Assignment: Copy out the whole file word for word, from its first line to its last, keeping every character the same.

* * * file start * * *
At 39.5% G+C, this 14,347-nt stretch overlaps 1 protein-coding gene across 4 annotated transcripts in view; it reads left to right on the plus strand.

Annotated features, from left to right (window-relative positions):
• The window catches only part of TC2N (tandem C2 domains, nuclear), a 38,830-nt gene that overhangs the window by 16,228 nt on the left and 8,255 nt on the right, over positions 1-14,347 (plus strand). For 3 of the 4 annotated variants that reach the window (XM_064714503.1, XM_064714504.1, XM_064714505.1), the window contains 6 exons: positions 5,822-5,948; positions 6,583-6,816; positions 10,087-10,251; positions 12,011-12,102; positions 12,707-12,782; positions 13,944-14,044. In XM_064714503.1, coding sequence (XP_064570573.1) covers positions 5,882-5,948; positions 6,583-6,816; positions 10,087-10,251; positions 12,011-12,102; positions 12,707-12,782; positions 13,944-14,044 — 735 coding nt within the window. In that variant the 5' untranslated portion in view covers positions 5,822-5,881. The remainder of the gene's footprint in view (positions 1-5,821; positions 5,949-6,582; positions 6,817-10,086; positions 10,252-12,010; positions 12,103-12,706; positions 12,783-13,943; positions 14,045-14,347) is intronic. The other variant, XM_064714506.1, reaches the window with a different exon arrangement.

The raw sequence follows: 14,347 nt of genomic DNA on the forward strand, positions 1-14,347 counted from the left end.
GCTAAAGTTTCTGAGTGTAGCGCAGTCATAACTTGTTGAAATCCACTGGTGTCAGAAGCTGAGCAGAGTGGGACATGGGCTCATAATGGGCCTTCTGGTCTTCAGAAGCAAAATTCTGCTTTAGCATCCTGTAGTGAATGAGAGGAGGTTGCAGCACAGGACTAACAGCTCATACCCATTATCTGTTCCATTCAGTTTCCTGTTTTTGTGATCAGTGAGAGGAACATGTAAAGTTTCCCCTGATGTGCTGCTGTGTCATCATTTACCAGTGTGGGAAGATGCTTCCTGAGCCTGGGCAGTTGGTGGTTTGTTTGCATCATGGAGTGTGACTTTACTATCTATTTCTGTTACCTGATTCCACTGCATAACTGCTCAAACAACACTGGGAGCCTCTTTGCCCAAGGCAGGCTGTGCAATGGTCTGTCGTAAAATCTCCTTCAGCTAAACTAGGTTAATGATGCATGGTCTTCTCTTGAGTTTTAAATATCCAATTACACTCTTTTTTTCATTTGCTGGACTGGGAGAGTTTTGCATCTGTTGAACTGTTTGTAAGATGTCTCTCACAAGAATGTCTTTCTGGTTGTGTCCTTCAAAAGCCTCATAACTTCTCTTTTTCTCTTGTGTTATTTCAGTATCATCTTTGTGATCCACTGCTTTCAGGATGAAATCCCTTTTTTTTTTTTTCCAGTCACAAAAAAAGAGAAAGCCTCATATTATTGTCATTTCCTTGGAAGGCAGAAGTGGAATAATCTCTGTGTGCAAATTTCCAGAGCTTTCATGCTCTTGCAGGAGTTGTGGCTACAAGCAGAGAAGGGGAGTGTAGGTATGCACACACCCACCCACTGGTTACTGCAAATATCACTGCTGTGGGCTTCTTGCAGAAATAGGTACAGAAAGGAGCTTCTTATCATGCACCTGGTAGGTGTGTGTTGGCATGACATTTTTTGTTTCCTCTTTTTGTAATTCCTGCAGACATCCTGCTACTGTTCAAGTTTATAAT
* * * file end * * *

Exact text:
At 39.5% G+C, this 14,347-nt stretch overlaps 1 protein-coding gene across 4 annotated transcripts in view; it reads left to right on the plus strand.

Annotated features, from left to right (window-relative positions):
• The window catches only part of TC2N (tandem C2 domains, nuclear), a 38,830-nt gene that overhangs the window by 16,228 nt on the left and 8,255 nt on the right, over positions 1-14,347 (plus strand). For 3 of the 4 annotated variants that reach the window (XM_064714503.1, XM_064714504.1, XM_064714505.1), the window contains 6 exons: positions 5,822-5,948; positions 6,583-6,816; positions 10,087-10,251; positions 12,011-12,102; positions 12,707-12,782; positions 13,944-14,044. In XM_064714503.1, coding sequence (XP_064570573.1) covers positions 5,882-5,948; positions 6,583-6,816; positions 10,087-10,251; positions 12,011-12,102; positions 12,707-12,782; positions 13,944-14,044 — 735 coding nt within the window. In that variant the 5' untranslated portion in view covers positions 5,822-5,881. The remainder of the gene's footprint in view (positions 1-5,821; positions 5,949-6,582; positions 6,817-10,086; positions 10,252-12,010; positions 12,103-12,706; positions 12,783-13,943; positions 14,045-14,347) is intronic. The other variant, XM_064714506.1, reaches the window with a different exon arrangement.

The raw sequence follows: 14,347 nt of genomic DNA on the forward strand, positions 1-14,347 counted from the left end.
GCTAAAGTTTCTGAGTGTAGCGCAGTCATAACTTGTTGAAATCCACTGGTGTCAGAAGCTGAGCAGAGTGGGACATGGGCTCATAATGGGCCTTCTGGTCTTCAGAAGCAAAATTCTGCTTTAGCATCCTGTAGTGAATGAGAGGAGGTTGCAGCACAGGACTAACAGCTCATACCCATTATCTGTTCCATTCAGTTTCCTGTTTTTGTGATCAGTGAGAGGAACATGTAAAGTTTCCCCTGATGTGCTGCTGTGTCATCATTTACCAGTGTGGGAAGATGCTTCCTGAGCCTGGGCAGTTGGTGGTTTGTTTGCATCATGGAGTGTGACTTTACTATCTATTTCTGTTACCTGATTCCACTGCATAACTGCTCAAACAACACTGGGAGCCTCTTTGCCCAAGGCAGGCTGTGCAATGGTCTGTCGTAAAATCTCCTTCAGCTAAACTAGGTTAATGATGCATGGTCTTCTCTTGAGTTTTAAATATCCAATTACACTCTTTTTTTCATTTGCTGGACTGGGAGAGTTTTGCATCTGTTGAACTGTTTGTAAGATGTCTCTCACAAGAATGTCTTTCTGGTTGTGTCCTTCAAAAGCCTCATAACTTCTCTTTTTCTCTTGTGTTATTTCAGTATCATCTTTGTGATCCACTGCTTTCAGGATGAAATCCCTTTTTTTTTTTTTCCAGTCACAAAAAAAGAGAAAGCCTCATATTATTGTCATTTCCTTGGAAGGCAGAAGTGGAATAATCTCTGTGTGCAAATTTCCAGAGCTTTCATGCTCTTGCAGGAGTTGTGGCTACAAGCAGAGAAGGGGAGTGTAGGTATGCACACACCCACCCACTGGTTACTGCAAATATCACTGCTGTGGGCTTCTTGCAGAAATAGGTACAGAAAGGAGCTTCTTATCATGCACCTGGTAGGTGTGTGTTGGCATGACATTTTTTGTTTCCTCTTTTTGTAATTCCTGCAGACATCCTGCTACTGTTCAAGTTTATAAT